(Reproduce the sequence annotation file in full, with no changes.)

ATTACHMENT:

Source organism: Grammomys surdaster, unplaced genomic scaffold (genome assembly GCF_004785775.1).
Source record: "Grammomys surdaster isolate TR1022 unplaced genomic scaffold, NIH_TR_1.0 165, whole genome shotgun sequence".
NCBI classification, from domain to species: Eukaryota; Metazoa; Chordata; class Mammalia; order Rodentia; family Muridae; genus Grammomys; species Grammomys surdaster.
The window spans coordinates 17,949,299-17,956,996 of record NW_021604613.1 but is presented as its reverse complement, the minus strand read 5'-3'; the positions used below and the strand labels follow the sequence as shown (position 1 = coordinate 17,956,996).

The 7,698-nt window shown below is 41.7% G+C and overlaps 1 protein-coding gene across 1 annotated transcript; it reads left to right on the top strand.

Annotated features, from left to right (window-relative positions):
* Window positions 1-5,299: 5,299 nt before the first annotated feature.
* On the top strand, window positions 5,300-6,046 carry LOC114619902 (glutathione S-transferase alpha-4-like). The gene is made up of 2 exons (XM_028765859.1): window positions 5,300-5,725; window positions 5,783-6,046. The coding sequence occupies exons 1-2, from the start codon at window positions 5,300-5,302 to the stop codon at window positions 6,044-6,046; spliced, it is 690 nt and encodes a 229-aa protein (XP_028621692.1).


Source organism: Grammomys surdaster, unplaced genomic scaffold (genome assembly GCF_004785775.1).
Source record: "Grammomys surdaster isolate TR1022 unplaced genomic scaffold, NIH_TR_1.0 165, whole genome shotgun sequence".
NCBI classification, from domain to species: Eukaryota; Metazoa; Chordata; class Mammalia; order Rodentia; family Muridae; genus Grammomys; species Grammomys surdaster.
The window spans coordinates 17,949,299-17,956,996 of record NW_021604613.1 but is presented as its reverse complement, the minus strand read 5'-3'; the positions used below and the strand labels follow the sequence as shown (position 1 = coordinate 17,956,996).

The 7,698-nt window shown below is 41.7% G+C and overlaps 1 protein-coding gene across 1 annotated transcript; it reads left to right on the top strand.

Annotated features, from left to right (window-relative positions):
* Window positions 1-5,299: 5,299 nt before the first annotated feature.
* On the top strand, window positions 5,300-6,046 carry LOC114619902 (glutathione S-transferase alpha-4-like). The gene is made up of 2 exons (XM_028765859.1): window positions 5,300-5,725; window positions 5,783-6,046. The coding sequence occupies exons 1-2, from the start codon at window positions 5,300-5,302 to the stop codon at window positions 6,044-6,046; spliced, it is 690 nt and encodes a 229-aa protein (XP_028621692.1).